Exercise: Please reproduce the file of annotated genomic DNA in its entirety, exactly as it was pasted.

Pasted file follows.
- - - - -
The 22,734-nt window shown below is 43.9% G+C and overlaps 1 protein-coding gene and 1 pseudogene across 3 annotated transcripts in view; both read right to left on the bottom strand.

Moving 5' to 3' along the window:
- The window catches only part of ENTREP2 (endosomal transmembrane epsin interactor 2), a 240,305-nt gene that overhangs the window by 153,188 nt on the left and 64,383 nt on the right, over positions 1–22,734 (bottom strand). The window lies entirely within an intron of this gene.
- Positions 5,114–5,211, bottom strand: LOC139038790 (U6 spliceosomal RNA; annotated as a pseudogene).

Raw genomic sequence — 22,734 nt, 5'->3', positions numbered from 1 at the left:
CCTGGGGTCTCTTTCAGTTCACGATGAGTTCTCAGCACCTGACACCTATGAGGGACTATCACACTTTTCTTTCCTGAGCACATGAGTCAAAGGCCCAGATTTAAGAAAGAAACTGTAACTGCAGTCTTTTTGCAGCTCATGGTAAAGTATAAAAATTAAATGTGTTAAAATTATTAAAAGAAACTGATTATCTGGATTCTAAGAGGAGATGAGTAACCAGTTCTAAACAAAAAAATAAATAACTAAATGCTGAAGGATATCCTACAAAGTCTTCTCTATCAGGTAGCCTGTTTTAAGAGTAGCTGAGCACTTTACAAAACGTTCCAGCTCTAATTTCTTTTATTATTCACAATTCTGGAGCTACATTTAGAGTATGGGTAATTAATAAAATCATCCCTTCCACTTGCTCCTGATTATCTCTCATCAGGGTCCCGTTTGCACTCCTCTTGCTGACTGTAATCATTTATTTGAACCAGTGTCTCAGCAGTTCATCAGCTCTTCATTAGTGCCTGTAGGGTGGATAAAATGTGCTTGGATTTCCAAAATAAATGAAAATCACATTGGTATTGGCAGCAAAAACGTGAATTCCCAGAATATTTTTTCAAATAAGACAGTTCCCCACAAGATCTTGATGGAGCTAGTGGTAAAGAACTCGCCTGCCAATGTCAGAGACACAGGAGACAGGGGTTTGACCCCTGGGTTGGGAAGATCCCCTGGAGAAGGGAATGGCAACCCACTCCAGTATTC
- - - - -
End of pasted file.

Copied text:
The 22,734-nt window shown below is 43.9% G+C and overlaps 1 protein-coding gene and 1 pseudogene across 3 annotated transcripts in view; both read right to left on the bottom strand.

Moving 5' to 3' along the window:
- The window catches only part of ENTREP2 (endosomal transmembrane epsin interactor 2), a 240,305-nt gene that overhangs the window by 153,188 nt on the left and 64,383 nt on the right, over positions 1–22,734 (bottom strand). The window lies entirely within an intron of this gene.
- Positions 5,114–5,211, bottom strand: LOC139038790 (U6 spliceosomal RNA; annotated as a pseudogene).

Raw genomic sequence — 22,734 nt, 5'->3', positions numbered from 1 at the left:
CCTGGGGTCTCTTTCAGTTCACGATGAGTTCTCAGCACCTGACACCTATGAGGGACTATCACACTTTTCTTTCCTGAGCACATGAGTCAAAGGCCCAGATTTAAGAAAGAAACTGTAACTGCAGTCTTTTTGCAGCTCATGGTAAAGTATAAAAATTAAATGTGTTAAAATTATTAAAAGAAACTGATTATCTGGATTCTAAGAGGAGATGAGTAACCAGTTCTAAACAAAAAAATAAATAACTAAATGCTGAAGGATATCCTACAAAGTCTTCTCTATCAGGTAGCCTGTTTTAAGAGTAGCTGAGCACTTTACAAAACGTTCCAGCTCTAATTTCTTTTATTATTCACAATTCTGGAGCTACATTTAGAGTATGGGTAATTAATAAAATCATCCCTTCCACTTGCTCCTGATTATCTCTCATCAGGGTCCCGTTTGCACTCCTCTTGCTGACTGTAATCATTTATTTGAACCAGTGTCTCAGCAGTTCATCAGCTCTTCATTAGTGCCTGTAGGGTGGATAAAATGTGCTTGGATTTCCAAAATAAATGAAAATCACATTGGTATTGGCAGCAAAAACGTGAATTCCCAGAATATTTTTTCAAATAAGACAGTTCCCCACAAGATCTTGATGGAGCTAGTGGTAAAGAACTCGCCTGCCAATGTCAGAGACACAGGAGACAGGGGTTTGACCCCTGGGTTGGGAAGATCCCCTGGAGAAGGGAATGGCAACCCACTCCAGTATTC